The unreliability of the US grid is not a new problem. Severe heat and winter storms have repeatedly exposed the frailty of electricity systems in recent years, leaving thousands to millions of people without power as temperatures spiked or plunged.
One of the fundamental challenges is that the grids today are highly fragmented. There are three main electricity networks within the US: the Eastern Grid, the Western Grid, and the Electric Reliability Council of Texas (ERCOT). But there are numerous regional transmission organizations within those first two systems, including the California Independent System Operator, Southwest Power Pool, PJM Interconnection, New York ISO, and more.
These grids form a complex web of networks operating under different regulators, rules and market structures, and often with limited connections between them.
A variety of regional transmission organizations oversee different parts of the nation’s aging and fragmented grids, which operate under different rules and with often limited connections between them.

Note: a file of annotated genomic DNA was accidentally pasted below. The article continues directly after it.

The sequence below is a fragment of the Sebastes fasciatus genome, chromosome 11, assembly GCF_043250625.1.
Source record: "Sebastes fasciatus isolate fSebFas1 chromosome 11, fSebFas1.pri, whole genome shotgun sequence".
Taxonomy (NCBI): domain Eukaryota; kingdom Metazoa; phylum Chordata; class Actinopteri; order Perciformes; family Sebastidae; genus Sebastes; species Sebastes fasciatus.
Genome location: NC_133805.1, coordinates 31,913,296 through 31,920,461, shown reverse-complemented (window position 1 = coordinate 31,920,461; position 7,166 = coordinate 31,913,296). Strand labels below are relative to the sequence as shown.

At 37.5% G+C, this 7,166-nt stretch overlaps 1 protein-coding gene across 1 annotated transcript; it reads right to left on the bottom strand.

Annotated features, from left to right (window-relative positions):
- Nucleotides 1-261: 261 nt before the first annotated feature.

ERCOT is especially isolated, in part because of the desire among local politicians, citizens, and power companies to avoid added competition, the hassle of following other states’ rules, and oversight from the Federal Energy Regulatory Commission (FERC). But the state offers a case study in why that can be a serious problem amid increasingly harsh climate conditions, Reed says.
The Texas grid operator pleaded with customers several times earlier this month to cut electricity use as blistering summer temperatures created demand surges that threatened to outstrip supply and require rolling blackouts. Low wind conditions, cloud cover, and outages at fossil-fuel power plants added to the strains.
Shutting off the electricity needed to run air-conditioning in triple-digit temperatures
By: James Temple
Title: Stitching together the grid will save lives as extreme weather worsens
Sourced From: www.technologyreview.com/2022/07/28/1056483/stitching-together-the-grid-will-save-lives-as-extreme-weather-worsens/
Published Date: Thu, 28 Jul 2022 08:00:00 +0000